Wednesday, August 9, 2017: 8:00 AM-9:30 AM
C124, Oregon Convention Center
Sydne Record, Bryn Mawr College
Phoebe L. Zarnetske, Michigan State University; and
Kyla M. Dahlin, Michigan State University
Quentin D. Read, Michigan State University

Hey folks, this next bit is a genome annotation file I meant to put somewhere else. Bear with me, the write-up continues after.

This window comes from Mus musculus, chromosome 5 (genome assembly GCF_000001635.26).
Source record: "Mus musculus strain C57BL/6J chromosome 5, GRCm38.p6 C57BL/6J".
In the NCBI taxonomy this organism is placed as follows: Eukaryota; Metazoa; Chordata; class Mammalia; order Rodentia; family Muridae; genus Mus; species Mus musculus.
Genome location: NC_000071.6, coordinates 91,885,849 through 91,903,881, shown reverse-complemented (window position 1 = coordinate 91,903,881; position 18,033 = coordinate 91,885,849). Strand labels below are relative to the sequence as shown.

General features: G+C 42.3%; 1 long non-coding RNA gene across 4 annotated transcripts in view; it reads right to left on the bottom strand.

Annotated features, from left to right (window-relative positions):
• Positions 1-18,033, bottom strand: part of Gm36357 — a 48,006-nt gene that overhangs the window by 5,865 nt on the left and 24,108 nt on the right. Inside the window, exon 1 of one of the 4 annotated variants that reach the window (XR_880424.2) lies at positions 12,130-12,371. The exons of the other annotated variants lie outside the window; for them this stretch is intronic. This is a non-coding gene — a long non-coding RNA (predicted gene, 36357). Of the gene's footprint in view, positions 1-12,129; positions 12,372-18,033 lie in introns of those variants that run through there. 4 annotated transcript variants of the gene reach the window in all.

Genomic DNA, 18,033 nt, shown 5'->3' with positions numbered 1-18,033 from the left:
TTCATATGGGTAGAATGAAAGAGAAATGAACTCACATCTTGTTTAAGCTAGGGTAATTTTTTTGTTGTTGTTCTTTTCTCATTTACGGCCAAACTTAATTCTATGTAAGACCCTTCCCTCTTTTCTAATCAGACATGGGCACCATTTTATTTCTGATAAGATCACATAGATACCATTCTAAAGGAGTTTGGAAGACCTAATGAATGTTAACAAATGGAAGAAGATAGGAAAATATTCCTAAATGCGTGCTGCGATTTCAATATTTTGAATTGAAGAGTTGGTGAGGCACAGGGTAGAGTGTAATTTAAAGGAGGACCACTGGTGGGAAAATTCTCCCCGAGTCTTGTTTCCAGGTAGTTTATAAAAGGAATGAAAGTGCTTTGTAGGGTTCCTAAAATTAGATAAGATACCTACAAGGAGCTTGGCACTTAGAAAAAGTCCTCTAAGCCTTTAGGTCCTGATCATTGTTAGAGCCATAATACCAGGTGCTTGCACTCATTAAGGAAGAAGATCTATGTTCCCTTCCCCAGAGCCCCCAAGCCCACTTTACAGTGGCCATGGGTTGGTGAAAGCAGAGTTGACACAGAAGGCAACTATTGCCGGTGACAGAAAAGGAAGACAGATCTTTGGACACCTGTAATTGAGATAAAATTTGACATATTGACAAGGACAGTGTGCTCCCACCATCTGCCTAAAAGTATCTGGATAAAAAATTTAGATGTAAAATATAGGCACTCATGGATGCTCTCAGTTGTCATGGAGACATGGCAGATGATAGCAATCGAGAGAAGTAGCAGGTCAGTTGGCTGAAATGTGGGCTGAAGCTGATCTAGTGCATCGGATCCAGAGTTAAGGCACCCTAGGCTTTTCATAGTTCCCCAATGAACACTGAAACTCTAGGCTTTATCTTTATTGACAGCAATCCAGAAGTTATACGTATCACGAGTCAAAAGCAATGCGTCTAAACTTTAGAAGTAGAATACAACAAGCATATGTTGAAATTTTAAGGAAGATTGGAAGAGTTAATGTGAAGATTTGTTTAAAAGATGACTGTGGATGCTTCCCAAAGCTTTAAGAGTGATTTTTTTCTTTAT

Biodiversity is essential for ecosystem functioning and the provisioning of ecosystem services. Global change threatens biodiversity in many parts of the globe. Thus, a major goal for society is to explain and forecast patterns of biodiversity. A key component of this goal is to determine how geophysical and biological drivers influence biodiversity across spatial and temporal scales – often through modeling. However, current modeling approaches lack crucial information. For example, most models forecasting changes to biodiversity assume that coarse-scale climate and weather drivers – temperature and precipitation – are sole drivers and leave out other potentially important geophysical and biological drivers. In addition, the influence of these drivers may change from local to continental-scale biodiversity patterns, and over short vs. long timescales. Finally, different forms of biodiversity including taxonomic, phylogenetic, and functional diversity may exhibit different scaling relationships owing to a range of mechanisms. This session brings together researchers in biodiversity science and remote sensing to ask the question: How are remote sensing tools advancing biodiversity science in the face of global change? These Ignite talks will introduce a number of concepts and research tools that will then be discussed further in an evening Special Session, which will contribute to detailed recommendations for derived NASA remote sensing data products that will be of greatest use to biodiversity scientists.